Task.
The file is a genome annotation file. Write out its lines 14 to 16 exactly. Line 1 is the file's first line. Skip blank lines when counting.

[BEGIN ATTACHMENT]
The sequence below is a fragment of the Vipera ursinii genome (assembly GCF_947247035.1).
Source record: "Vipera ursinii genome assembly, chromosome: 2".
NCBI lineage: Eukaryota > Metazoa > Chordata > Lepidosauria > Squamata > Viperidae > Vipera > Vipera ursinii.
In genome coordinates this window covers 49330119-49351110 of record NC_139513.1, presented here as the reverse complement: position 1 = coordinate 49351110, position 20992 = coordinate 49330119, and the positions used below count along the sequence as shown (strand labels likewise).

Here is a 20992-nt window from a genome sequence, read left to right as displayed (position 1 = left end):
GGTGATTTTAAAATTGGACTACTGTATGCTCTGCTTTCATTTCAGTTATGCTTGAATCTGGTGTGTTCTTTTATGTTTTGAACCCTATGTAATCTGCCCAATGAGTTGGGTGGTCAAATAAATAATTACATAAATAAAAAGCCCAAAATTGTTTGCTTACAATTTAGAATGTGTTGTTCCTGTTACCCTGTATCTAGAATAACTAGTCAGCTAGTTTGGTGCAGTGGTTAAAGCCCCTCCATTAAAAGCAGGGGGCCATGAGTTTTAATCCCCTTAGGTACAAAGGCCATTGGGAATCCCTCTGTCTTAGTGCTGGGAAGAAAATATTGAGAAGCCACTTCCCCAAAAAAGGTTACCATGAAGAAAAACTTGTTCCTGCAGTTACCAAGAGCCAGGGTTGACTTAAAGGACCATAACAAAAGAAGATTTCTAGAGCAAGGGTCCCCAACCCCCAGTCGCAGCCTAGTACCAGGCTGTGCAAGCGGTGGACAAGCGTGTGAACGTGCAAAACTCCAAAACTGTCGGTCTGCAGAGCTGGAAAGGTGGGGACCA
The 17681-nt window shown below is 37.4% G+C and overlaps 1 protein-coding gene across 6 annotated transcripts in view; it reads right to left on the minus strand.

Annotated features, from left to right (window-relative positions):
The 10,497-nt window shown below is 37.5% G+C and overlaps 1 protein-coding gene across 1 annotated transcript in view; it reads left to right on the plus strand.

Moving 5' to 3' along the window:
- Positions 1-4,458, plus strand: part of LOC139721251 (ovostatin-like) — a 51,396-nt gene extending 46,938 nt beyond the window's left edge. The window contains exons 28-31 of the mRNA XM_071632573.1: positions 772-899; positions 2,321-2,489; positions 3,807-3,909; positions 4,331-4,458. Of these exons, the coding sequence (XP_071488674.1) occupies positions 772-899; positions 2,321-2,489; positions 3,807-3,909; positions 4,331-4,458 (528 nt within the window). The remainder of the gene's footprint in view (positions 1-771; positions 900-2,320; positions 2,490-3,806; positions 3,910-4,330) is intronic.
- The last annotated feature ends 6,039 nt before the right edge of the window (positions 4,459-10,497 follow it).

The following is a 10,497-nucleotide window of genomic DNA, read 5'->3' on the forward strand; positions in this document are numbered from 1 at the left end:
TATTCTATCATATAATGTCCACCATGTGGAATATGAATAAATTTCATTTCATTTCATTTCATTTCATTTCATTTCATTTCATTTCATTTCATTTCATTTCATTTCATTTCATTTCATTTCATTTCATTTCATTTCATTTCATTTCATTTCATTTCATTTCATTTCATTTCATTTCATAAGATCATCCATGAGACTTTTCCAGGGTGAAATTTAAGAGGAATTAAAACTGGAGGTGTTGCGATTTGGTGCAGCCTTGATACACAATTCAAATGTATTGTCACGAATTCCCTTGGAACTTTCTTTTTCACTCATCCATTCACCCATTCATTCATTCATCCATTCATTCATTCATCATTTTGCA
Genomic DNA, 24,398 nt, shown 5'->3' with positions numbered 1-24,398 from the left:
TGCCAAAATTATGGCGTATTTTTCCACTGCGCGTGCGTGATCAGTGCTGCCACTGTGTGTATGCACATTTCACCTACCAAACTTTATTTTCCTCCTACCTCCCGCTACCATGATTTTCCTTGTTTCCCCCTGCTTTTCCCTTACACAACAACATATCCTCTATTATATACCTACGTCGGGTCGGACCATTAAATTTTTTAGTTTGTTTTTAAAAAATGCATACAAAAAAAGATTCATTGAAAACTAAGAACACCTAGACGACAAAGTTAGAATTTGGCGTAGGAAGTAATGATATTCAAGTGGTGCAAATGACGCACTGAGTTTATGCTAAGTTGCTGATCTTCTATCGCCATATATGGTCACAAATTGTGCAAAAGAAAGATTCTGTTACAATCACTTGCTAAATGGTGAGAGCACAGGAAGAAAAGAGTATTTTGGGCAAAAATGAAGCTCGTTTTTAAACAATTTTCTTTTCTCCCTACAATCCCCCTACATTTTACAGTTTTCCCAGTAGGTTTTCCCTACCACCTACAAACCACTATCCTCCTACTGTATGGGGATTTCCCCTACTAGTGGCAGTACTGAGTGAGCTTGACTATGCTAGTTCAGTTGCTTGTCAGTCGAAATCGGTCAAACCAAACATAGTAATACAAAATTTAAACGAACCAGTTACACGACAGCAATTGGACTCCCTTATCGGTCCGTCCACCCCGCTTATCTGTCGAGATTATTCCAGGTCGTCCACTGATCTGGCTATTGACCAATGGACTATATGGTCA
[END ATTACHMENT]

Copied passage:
TATTCTATCATATAATGTCCACCATGTGGAATATGAATAAATTTCATTTCATTTCATTTCATTTCATTTCATTTCATTTCATTTCATTTCATTTCATTTCATTTCATTTCATTTCATTTCATTTCATTTCATTTCATTTCATTTCATTTCATTTCATTTCATTTCATTTCATTTCATAAGATCATCCATGAGACTTTTCCAGGGTGAAATTTAAGAGGAATTAAAACTGGAGGTGTTGCGATTTGGTGCAGCCTTGATACACAATTCAAATGTATTGTCACGAATTCCCTTGGAACTTTCTTTTTCACTCATCCATTCACCCATTCATTCATTCATCCATTCATTCATTCATCATTTTGCA
Genomic DNA, 24,398 nt, shown 5'->3' with positions numbered 1-24,398 from the left:
TGCCAAAATTATGGCGTATTTTTCCACTGCGCGTGCGTGATCAGTGCTGCCACTGTGTGTATGCACATTTCACCTACCAAACTTTATTTTCCTCCTACCTCCCGCTACCATGATTTTCCTTGTTTCCCCCTGCTTTTCCCTTACACAACAACATATCCTCTATTATATACCTACGTCGGGTCGGACCATTAAATTTTTTAGTTTGTTTTTAAAAAATGCATACAAAAAAAGATTCATTGAAAACTAAGAACACCTAGACGACAAAGTTAGAATTTGGCGTAGGAAGTAATGATATTCAAGTGGTGCAAATGACGCACTGAGTTTATGCTAAGTTGCTGATCTTCTATCGCCATATATGGTCACAAATTGTGCAAAAGAAAGATTCTGTTACAATCACTTGCTAAATGGTGAGAGCACAGGAAGAAAAGAGTATTTTGGGCAAAAATGAAGCTCGTTTTTAAACAATTTTCTTTTCTCCCTACAATCCCCCTACATTTTACAGTTTTCCCAGTAGGTTTTCCCTACCACCTACAAACCACTATCCTCCTACTGTATGGGGATTTCCCCTACTAGTGGCAGTACTGAGTGAGCTTGACTATGCTAGTTCAGTTGCTTGTCAGTCGAAATCGGTCAAACCAAACATAGTAATACAAAATTTAAACGAACCAGTTACACGACAGCAATTGGACTCCCTTATCGGTCCGTCCACCCCGCTTATCTGTCGAGATTATTCCAGGTCGTCCACTGATCTGGCTATTGACCAATGGACTATATGGTCA